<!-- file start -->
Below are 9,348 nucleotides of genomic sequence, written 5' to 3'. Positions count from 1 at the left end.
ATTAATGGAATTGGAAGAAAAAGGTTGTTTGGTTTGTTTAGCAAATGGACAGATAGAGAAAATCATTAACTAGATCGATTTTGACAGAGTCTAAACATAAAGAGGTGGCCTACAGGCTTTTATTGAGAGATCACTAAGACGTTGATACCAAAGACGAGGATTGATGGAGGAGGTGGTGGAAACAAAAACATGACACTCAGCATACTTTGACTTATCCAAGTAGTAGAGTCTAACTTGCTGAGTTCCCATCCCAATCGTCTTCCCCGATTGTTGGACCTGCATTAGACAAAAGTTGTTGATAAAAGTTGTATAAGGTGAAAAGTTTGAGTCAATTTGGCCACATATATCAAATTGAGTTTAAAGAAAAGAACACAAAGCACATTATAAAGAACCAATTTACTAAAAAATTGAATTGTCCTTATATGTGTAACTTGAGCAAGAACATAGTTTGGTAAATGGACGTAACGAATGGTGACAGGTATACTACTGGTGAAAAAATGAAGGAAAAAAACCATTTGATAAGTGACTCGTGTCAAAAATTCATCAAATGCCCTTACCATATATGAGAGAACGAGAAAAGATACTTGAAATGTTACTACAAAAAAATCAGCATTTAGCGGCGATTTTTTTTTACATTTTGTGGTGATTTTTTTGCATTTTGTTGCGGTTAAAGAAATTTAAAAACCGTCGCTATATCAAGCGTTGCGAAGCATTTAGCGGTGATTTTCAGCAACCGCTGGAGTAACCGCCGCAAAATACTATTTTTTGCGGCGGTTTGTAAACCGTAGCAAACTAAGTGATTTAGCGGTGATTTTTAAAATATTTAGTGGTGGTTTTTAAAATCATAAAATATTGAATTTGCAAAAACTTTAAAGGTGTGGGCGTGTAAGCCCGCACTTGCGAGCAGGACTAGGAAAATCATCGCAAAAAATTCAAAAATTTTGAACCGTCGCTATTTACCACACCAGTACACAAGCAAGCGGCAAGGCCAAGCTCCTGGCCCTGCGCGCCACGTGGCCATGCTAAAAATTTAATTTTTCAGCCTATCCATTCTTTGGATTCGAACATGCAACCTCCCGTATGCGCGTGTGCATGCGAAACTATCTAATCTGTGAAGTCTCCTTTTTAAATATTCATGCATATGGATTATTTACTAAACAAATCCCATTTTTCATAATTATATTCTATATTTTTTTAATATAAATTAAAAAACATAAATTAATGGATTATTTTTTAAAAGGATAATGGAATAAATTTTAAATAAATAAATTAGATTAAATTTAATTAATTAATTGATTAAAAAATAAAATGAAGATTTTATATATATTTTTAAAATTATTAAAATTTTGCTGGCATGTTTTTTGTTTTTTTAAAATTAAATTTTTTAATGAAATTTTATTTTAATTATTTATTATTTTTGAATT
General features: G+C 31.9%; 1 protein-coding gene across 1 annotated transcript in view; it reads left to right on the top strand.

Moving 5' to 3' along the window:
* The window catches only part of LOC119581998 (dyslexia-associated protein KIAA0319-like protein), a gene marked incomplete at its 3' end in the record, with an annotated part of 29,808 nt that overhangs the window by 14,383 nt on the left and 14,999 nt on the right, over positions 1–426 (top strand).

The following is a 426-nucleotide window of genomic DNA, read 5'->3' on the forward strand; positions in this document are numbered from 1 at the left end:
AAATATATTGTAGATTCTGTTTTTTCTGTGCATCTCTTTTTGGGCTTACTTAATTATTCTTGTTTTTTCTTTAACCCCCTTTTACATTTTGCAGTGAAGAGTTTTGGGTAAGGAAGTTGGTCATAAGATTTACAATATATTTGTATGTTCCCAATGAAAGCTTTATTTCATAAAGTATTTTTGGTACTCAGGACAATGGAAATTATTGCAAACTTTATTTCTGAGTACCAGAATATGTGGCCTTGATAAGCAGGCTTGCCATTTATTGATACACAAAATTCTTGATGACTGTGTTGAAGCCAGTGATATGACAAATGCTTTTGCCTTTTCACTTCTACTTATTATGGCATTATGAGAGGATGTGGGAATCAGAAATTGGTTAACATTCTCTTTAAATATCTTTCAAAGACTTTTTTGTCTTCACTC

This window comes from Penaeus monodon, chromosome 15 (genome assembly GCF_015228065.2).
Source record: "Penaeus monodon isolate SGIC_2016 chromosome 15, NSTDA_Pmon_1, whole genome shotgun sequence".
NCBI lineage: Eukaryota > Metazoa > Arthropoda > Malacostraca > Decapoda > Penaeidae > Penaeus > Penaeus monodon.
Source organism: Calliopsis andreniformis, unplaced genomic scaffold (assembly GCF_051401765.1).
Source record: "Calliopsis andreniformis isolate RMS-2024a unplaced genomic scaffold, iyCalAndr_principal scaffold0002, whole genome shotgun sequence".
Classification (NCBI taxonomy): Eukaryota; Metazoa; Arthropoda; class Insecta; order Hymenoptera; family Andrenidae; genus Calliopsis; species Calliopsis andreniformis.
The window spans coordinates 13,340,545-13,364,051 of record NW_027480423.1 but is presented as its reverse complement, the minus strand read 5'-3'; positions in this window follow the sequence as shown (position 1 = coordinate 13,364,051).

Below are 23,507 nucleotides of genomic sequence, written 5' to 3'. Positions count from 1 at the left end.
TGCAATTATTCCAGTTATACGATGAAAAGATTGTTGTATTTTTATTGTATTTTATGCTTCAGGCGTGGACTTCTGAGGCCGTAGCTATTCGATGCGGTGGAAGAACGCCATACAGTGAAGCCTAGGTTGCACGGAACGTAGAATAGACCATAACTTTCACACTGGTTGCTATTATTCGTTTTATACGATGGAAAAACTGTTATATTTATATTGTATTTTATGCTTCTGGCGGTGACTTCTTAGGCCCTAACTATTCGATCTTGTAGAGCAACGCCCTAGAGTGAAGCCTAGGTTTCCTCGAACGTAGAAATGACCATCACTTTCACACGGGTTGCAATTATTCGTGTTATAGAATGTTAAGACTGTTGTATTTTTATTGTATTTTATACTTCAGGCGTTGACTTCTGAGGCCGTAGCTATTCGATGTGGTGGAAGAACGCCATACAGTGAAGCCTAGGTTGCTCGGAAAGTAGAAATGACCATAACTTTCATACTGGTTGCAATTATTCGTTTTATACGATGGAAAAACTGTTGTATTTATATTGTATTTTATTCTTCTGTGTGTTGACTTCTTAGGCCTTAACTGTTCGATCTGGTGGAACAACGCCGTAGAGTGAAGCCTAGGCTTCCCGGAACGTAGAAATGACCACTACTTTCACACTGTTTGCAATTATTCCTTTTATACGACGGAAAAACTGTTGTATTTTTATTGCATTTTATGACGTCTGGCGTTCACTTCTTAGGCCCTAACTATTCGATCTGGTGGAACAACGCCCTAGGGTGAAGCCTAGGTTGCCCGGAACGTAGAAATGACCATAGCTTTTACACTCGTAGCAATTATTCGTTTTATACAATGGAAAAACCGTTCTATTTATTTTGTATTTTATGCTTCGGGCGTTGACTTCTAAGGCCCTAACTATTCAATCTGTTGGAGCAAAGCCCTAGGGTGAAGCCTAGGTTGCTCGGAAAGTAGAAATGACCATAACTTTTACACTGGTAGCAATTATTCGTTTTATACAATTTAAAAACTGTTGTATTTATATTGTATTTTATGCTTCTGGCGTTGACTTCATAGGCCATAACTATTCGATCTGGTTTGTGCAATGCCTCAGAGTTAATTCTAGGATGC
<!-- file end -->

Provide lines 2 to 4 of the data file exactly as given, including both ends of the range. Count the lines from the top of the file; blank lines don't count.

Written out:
ATTAATGGAATTGGAAGAAAAAGGTTGTTTGGTTTGTTTAGCAAATGGACAGATAGAGAAAATCATTAACTAGATCGATTTTGACAGAGTCTAAACATAAAGAGGTGGCCTACAGGCTTTTATTGAGAGATCACTAAGACGTTGATACCAAAGACGAGGATTGATGGAGGAGGTGGTGGAAACAAAAACATGACACTCAGCATACTTTGACTTATCCAAGTAGTAGAGTCTAACTTGCTGAGTTCCCATCCCAATCGTCTTCCCCGATTGTTGGACCTGCATTAGACAAAAGTTGTTGATAAAAGTTGTATAAGGTGAAAAGTTTGAGTCAATTTGGCCACATATATCAAATTGAGTTTAAAGAAAAGAACACAAAGCACATTATAAAGAACCAATTTACTAAAAAATTGAATTGTCCTTATATGTGTAACTTGAGCAAGAACATAGTTTGGTAAATGGACGTAACGAATGGTGACAGGTATACTACTGGTGAAAAAATGAAGGAAAAAAACCATTTGATAAGTGACTCGTGTCAAAAATTCATCAAATGCCCTTACCATATATGAGAGAACGAGAAAAGATACTTGAAATGTTACTACAAAAAAATCAGCATTTAGCGGCGATTTTTTTTTACATTTTGTGGTGATTTTTTTGCATTTTGTTGCGGTTAAAGAAATTTAAAAACCGTCGCTATATCAAGCGTTGCGAAGCATTTAGCGGTGATTTTCAGCAACCGCTGGAGTAACCGCCGCAAAATACTATTTTTTGCGGCGGTTTGTAAACCGTAGCAAACTAAGTGATTTAGCGGTGATTTTTAAAATATTTAGTGGTGGTTTTTAAAATCATAAAATATTGAATTTGCAAAAACTTTAAAGGTGTGGGCGTGTAAGCCCGCACTTGCGAGCAGGACTAGGAAAATCATCGCAAAAAATTCAAAAATTTTGAACCGTCGCTATTTACCACACCAGTACACAAGCAAGCGGCAAGGCCAAGCTCCTGGCCCTGCGCGCCACGTGGCCATGCTAAAAATTTAATTTTTCAGCCTATCCATTCTTTGGATTCGAACATGCAACCTCCCGTATGCGCGTGTGCATGCGAAACTATCTAATCTGTGAAGTCTCCTTTTTAAATATTCATGCATATGGATTATTTACTAAACAAATCCCATTTTTCATAATTATATTCTATATTTTTTTAATATAAATTAAAAAACATAAATTAATGGATTATTTTTTAAAAGGATAATGGAATAAATTTTAAATAAATAAATTAGATTAAATTTAATTAATTAATTGATTAAAAAATAAAATGAAGATTTTATATATATTTTTAAAATTATTAAAATTTTGCTGGCATGTTTTTTGTTTTTTTAAAATTAAATTTTTTAATGAAATTTTATTTTAATTATTTATTATTTTTGAATT
General features: G+C 31.9%; 1 protein-coding gene across 1 annotated transcript in view; it reads left to right on the top strand.

Moving 5' to 3' along the window: